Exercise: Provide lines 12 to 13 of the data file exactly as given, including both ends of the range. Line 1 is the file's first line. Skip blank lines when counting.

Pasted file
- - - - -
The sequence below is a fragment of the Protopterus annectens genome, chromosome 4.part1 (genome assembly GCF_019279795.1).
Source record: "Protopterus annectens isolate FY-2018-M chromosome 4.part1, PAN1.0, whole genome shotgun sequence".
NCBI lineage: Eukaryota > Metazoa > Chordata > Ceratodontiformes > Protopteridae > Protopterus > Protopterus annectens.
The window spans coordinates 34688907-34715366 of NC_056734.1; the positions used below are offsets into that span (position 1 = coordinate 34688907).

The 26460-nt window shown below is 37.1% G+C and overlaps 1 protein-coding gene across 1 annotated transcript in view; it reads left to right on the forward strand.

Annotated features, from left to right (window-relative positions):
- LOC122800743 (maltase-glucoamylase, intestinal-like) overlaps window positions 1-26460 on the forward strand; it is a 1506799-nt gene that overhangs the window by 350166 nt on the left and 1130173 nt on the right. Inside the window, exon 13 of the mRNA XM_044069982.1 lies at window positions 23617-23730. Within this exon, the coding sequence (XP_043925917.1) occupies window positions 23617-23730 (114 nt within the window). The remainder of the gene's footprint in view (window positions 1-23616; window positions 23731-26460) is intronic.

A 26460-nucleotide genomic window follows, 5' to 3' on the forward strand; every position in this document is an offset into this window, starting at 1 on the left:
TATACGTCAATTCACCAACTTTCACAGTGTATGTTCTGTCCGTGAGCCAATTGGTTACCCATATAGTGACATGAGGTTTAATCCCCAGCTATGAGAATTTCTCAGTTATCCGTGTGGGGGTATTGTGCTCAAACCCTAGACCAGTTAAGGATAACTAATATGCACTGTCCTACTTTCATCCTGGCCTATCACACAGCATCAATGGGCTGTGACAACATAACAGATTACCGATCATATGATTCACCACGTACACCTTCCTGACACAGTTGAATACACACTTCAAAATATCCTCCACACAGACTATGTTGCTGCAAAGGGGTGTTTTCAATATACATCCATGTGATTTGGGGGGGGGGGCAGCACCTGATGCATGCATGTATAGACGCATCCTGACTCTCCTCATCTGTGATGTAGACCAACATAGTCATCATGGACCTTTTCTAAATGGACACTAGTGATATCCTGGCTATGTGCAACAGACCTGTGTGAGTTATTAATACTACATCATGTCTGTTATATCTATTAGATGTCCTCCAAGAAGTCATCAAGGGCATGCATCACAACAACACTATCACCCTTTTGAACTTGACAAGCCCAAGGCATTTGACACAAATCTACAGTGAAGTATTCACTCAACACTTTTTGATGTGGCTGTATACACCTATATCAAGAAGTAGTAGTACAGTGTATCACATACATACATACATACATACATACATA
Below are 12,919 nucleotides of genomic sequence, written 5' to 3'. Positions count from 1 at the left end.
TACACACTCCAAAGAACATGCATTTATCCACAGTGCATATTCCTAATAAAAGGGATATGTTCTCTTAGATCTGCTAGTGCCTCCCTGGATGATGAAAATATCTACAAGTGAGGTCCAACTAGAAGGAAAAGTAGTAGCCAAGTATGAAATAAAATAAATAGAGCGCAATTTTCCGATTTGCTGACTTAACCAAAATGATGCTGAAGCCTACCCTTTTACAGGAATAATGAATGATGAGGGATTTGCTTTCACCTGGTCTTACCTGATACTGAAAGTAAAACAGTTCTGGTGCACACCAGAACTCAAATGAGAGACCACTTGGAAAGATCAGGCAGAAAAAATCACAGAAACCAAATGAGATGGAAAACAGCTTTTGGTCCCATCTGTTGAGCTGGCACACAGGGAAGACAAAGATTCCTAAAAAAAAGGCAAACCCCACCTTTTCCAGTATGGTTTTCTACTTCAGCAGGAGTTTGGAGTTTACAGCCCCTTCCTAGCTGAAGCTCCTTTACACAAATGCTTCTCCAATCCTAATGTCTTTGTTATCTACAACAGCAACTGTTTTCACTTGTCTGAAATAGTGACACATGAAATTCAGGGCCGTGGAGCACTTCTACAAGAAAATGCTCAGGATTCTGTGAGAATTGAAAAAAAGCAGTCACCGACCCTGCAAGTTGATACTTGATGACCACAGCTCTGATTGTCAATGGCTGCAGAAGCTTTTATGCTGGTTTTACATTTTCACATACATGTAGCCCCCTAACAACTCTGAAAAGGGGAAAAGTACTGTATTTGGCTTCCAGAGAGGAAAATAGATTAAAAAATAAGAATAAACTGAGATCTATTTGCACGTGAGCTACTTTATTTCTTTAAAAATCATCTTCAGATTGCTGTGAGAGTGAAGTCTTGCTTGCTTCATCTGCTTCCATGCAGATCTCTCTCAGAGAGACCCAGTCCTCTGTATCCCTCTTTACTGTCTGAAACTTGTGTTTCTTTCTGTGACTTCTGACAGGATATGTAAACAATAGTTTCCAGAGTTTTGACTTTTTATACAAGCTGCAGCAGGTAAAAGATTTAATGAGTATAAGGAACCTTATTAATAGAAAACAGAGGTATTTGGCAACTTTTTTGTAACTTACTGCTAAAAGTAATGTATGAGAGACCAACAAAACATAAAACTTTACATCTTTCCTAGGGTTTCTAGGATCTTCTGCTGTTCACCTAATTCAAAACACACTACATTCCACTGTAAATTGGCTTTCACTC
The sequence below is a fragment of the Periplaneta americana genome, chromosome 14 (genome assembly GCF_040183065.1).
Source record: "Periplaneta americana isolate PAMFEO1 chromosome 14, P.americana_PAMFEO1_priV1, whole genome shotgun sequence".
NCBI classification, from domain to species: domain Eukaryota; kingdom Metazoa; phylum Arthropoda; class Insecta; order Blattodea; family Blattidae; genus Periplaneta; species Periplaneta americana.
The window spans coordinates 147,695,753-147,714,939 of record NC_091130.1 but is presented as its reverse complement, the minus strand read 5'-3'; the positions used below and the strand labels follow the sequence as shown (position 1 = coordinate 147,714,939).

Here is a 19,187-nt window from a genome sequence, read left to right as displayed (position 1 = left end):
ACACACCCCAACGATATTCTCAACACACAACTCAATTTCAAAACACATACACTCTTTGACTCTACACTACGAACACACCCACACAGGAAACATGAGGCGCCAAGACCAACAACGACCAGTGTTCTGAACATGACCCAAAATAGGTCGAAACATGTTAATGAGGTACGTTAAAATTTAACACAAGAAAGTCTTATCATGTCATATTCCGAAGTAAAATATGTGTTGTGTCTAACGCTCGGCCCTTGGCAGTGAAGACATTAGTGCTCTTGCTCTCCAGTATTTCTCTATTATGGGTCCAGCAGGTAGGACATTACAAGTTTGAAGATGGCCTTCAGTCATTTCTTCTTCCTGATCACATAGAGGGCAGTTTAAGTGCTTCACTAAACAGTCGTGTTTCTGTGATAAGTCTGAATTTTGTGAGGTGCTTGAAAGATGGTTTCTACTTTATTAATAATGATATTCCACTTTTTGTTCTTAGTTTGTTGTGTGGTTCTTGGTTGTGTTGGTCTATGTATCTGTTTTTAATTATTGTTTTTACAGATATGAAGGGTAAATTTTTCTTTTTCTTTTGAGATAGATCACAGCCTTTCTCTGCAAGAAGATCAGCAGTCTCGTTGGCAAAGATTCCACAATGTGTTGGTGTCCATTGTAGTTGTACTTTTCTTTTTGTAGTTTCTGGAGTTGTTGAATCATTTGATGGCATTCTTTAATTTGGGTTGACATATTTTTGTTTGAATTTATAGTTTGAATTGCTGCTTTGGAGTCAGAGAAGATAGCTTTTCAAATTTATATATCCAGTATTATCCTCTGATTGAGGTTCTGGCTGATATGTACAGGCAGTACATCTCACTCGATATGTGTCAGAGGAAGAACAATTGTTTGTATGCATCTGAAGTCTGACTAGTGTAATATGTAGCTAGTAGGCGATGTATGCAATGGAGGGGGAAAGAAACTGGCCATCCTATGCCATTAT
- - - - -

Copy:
The sequence below is a fragment of the Periplaneta americana genome, chromosome 14 (genome assembly GCF_040183065.1).
Source record: "Periplaneta americana isolate PAMFEO1 chromosome 14, P.americana_PAMFEO1_priV1, whole genome shotgun sequence".